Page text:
Text: S.3931 — 109th Congress (2005-2006)

Bill text available as:

Shown Here:
Placed on Calendar Senate (09/25/2006)


Formatting necessary for an accurate reading of this legislative text may be shown by tags (e.g., <DELETED> or <BOLD>) or may be missing from this TXT display. For complete and accurate display of this text, see the PDF or HTML/XML.




[Congressional Bills 109th Congress]
[From the U.S. Government Printing Office]
[S. 3931 Placed on Calendar Senate (PCS)]







                                                       Calendar No. 635
109th CONGRESS
  2d Session
                                S. 3931

   To establish procedures for the review of electronic surveillance 
                               programs.


_______________________________________________________________________


                   IN THE SENATE OF THE UNITED STATES

                           September 22, 2006

  Mr. McConnell (for himself and Mr. Frist) introduced the following 
bill; which was read the first time pursuant to the order of September 
              21, 2006, as modified on September 22, 2006

                           September 25, 2006

            Read the second time and placed on the calendar

_______________________________________________________________________

                                 A BILL


 
   To establish procedures for the review of electronic surveillance 
                               programs.

    Be it enacted by the Senate and House of Representatives of the 
United States of America in Congress assembled,

SECTION 1. SHORT TITLE.

    This Act may be cited as the ``Terrorist Surveillance Act of 
2006''.

SEC. 2. FINDINGS.

    Congress finds the following:
            (1) After the terrorist attacks of September 11, 2001, 
        President Bush authorized the National Security Agency to 
        intercept communications between people inside the United 
        States, including American citizens, and terrorism suspects 
        overseas.
            (2) One of the lessons learned from September 11, 2001, is 
        that the enemies who seek to greatly harm and terrorize our 
        Nation utilize technologies and techniques that defy 
        conventional law enforcement practices.
            (3) The President, as the constitutional officer most 
        directly responsible for protecting the United States from 
        attack, requires the ability and means to detect and track an 
        enemy that can master and exploit modern technology.
            (4) It is equally essential, however, that in protecting 
        the United States against our enemies, the President does not 
        compromise the very civil liberties that he seeks to safeguard. 
        As Justice Hugo Black observed, ``The President's power, if 
        any, to issue [an] order must stem either from an Act of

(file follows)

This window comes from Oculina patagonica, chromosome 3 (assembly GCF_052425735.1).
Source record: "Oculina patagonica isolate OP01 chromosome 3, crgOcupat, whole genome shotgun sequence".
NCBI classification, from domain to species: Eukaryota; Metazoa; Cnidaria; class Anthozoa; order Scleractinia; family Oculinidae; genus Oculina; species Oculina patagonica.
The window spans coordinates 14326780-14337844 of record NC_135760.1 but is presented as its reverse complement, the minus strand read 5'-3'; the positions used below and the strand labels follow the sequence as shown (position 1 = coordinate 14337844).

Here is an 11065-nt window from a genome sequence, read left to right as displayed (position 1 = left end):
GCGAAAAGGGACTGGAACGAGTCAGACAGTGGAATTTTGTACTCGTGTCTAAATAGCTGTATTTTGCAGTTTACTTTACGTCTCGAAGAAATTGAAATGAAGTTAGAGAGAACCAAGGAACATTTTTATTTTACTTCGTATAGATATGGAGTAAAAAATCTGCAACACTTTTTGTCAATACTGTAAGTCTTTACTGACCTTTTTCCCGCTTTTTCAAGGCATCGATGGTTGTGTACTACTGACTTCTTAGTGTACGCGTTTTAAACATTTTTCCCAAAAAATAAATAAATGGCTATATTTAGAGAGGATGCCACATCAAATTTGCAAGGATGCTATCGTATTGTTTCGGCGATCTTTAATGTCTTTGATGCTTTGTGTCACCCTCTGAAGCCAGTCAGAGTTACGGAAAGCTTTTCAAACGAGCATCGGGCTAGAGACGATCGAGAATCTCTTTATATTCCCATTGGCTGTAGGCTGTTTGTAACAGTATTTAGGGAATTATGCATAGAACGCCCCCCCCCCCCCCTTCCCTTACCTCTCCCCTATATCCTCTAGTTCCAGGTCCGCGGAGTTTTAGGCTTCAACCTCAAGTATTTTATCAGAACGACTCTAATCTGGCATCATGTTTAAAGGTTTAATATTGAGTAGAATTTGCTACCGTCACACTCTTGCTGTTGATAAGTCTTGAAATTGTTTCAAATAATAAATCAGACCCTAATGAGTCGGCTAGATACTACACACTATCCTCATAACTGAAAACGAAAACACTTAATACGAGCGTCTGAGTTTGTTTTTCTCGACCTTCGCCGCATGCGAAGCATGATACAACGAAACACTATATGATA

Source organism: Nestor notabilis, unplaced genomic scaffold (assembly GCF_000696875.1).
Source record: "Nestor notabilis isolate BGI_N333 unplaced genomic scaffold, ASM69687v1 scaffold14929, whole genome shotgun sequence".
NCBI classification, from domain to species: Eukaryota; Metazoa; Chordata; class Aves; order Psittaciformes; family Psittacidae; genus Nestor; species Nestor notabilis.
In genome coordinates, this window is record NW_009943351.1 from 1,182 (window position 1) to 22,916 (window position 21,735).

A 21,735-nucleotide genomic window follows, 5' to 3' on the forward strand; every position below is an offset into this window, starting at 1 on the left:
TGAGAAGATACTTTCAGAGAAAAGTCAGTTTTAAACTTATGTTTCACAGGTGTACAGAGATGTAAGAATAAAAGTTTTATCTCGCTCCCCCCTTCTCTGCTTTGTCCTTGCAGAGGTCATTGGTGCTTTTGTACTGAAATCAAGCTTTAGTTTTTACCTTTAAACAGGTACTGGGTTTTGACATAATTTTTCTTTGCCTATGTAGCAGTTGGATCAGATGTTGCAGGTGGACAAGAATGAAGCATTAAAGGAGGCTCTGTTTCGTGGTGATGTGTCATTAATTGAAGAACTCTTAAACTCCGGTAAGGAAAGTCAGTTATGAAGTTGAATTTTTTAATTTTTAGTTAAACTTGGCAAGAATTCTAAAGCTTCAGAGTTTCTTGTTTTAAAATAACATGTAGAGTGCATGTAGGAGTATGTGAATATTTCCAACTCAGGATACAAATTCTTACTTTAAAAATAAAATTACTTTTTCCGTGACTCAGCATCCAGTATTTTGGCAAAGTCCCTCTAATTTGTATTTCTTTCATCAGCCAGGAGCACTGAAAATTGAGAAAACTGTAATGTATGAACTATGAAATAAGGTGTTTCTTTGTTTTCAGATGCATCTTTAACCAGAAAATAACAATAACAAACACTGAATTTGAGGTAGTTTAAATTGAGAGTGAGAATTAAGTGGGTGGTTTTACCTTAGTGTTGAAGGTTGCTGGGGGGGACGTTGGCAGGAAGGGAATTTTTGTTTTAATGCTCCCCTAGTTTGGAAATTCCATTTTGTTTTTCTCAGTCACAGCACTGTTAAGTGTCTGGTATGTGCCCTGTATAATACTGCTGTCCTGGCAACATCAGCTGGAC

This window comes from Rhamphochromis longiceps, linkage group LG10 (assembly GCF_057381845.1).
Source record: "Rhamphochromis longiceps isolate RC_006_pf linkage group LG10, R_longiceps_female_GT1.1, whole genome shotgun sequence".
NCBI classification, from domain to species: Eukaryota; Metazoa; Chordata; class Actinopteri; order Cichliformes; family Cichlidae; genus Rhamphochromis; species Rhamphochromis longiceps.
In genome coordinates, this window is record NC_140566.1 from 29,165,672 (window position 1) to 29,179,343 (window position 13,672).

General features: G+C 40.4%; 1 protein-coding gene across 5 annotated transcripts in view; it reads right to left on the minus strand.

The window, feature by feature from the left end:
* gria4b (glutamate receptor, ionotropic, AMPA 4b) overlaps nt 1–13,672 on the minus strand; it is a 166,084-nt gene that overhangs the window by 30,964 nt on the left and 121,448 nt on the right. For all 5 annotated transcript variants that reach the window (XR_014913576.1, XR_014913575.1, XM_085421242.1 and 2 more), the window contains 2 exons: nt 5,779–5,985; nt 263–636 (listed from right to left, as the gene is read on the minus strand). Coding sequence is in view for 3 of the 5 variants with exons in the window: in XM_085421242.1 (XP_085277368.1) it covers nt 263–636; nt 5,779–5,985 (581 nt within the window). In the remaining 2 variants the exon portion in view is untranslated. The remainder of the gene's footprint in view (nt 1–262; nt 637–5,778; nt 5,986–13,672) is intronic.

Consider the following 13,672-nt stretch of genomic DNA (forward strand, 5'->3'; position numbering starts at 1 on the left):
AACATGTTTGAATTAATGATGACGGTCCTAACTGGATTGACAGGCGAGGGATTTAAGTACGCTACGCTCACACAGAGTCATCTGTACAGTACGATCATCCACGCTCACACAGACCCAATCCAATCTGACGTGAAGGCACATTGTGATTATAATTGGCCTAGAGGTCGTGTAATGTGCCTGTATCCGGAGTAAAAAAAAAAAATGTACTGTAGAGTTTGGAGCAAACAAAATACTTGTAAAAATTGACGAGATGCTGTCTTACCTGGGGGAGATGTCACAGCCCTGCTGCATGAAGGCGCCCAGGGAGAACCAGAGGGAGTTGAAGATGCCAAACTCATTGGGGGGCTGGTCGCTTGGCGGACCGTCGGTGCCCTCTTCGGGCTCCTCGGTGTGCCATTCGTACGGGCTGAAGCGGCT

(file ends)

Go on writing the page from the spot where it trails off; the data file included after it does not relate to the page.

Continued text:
Congress or from the Constitution itself.'' Youngstown Sheet & 
        Tube Co. v. Sawyer, 343 U.S. 579, 585 (1952) (opinion by Black, 
        J.). Similarly, in 2004, Justice Sandra Day O'Connor explained 
        in her plurality opinion for the Supreme Court in Hamdi v. 
        Rumsfeld: ``We have long since made clear that a state of war 
        is not a blank check for the President when it comes to the 
        rights of the Nation's citizens.'' Hamdi v. Rumsfeld, 542 U.S. 
        507, 536 (2004) (citations omitted).
            (5) When deciding issues of national security, it is in our 
        Nation's best interest that, to the extent feasible, all 3 
        branches of the Federal Government should be involved. This 
        helps guarantee that electronic surveillance programs do not 
        infringe on the constitutional rights of Americans, while at 
        the same time ensuring that the President has all the powers 
        and means necessary to detect and track our enemies and protect 
        our Nation from attack.
            (6) As Justice Sandra Day O'Connor explained in her 
        plurality opinion for the Supreme Court in Hamdi v. Rumsfeld, 
        ``Whatever power the United States Constitution envisions for 
        the Executive in its exchanges with other nations or with enemy 
        organizations in times of conflict, it most assuredly envisions 
        a role for all 3 branches when individual liberties are at 
        stake.'' Hamdi v. Rumsfeld, 542 U.S. 507, 536 (2004) (citations 
        omitted).
            (7) Similarly, Justice Jackson famously explained in his 
        Youngstown concurrence: ``When the President acts pursuant to 
        an express or implied authorization of Congress, his authority 
        is at its maximum, for it includes all that he possesses in his